Lynne M. Christianson

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Sixty-seven authentic isolates, representing six species from Fusarium section Fusarium (= section Discolor) were subjected to random amplified polymorphic DNA (RAPD) analysis and polymerase chain reaction using species-specific primers. Remarkably uniform RAPD banding patterns were obtained intraspecifically, irrespective of the geographical origin of the(More)
The lack of genomic resources can present challenges for studies of non-model organisms. Transcriptome sequencing offers an attractive method to gather information about genes and gene expression without the need for a reference genome. However, it is unclear what sequencing depth is adequate to assemble the transcriptome de novo for these purposes. We(More)
Proteorhodopsin (PR) is a retinal-binding bacterial integral membrane protein that functions as a light-driven proton pump. The gene encoding this photoprotein was originally discovered on a large genome fragment derived from an uncultured marine gamma-proteobacterium of the SAR86 group. Subsequently, many variants of the PR gene have been detected in(More)
The trichodiene synthase (tri5) gene of Fusarium venenatum was cloned from a genomic library. Vectors were created in which the tri5 coding sequence was replaced with the Neurospora crassa nitrate reductase (nit3) gene and with the Aspergillus nidulans acetamidase (amdS) gene flanked by direct repeats. The first vector was utilized to transform a nitrate(More)
Genes for the family of green-fluorescent proteins (GFPs) have been found in more than 100 species of animals, with some species containing six or more copies producing a variety of colours. Thus far, however, these species have all been within three phyla: Cnidaria, Arthropoda and Chordata. We have discovered GFP-type fluorescent proteins in the phylum(More)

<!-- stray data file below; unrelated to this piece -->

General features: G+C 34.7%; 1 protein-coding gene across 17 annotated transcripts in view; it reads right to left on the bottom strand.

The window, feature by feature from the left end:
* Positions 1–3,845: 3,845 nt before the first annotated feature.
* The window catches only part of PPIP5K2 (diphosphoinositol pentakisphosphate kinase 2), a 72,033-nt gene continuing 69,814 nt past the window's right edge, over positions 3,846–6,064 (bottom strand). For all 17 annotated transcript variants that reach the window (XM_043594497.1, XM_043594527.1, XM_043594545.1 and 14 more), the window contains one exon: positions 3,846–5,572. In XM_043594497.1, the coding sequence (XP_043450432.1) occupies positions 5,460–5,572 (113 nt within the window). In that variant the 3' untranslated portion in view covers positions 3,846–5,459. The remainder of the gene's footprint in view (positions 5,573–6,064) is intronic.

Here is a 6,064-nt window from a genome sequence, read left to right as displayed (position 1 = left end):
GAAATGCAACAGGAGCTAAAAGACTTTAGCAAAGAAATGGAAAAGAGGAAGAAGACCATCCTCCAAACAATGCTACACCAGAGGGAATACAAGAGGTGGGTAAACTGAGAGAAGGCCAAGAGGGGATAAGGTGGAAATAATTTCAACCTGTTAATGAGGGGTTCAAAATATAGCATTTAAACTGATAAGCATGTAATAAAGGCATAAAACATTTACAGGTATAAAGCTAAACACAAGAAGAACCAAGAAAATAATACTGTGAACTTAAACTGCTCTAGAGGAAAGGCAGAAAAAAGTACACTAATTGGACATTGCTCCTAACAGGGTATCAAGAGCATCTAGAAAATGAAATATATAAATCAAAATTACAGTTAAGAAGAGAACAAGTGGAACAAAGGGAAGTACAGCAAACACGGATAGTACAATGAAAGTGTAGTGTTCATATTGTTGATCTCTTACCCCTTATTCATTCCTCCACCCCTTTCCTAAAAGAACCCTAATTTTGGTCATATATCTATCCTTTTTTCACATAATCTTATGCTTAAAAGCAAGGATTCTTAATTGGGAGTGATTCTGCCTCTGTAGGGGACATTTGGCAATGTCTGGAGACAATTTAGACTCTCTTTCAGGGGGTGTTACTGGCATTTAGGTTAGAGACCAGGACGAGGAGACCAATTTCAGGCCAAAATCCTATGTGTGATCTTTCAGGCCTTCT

Color morphs of the temperate, nonsymbiotic corallimorpharian Corynactis californica show variation in pigment pattern and coloring. We collected seven distinct color morphs of C. californica from subtidal locations in Monterey Bay, California, and found that tissue– and color–morph-specific expression of at least six different genes is responsible for this(More)
The biosynthesis of the luciferin coelenterazine has remained a mystery for decades. While not all organisms that use coelenterazine appear to make it themselves, it is thought that ctenophores are a likely producer. Here we analyze the transcriptome data of 24 species of ctenophores, two of which have published genomes. The natural precursors of(More)
Fluorescent proteins are optically active proteins found across many clades in metazoans. A fluorescent protein was recently identified in a ctenophore, but this has been suggested to derive from a cnidarian, raising again the question of origins of this group of proteins. Through analysis of transcriptome data from 30 ctenophores, we identified a member of(More)
The squid Sthenoteuthis oualaniensis, formerly Symplectoteuthis oualaniensis, generates light using the luciferin coelenterazine and a unique enzyme, symplectin. Genetic information is limited for bioluminescent cephalopod species, so many proteins, including symplectin, occur in public databases only as sequence isolates with few identifiable homologs. As(More)
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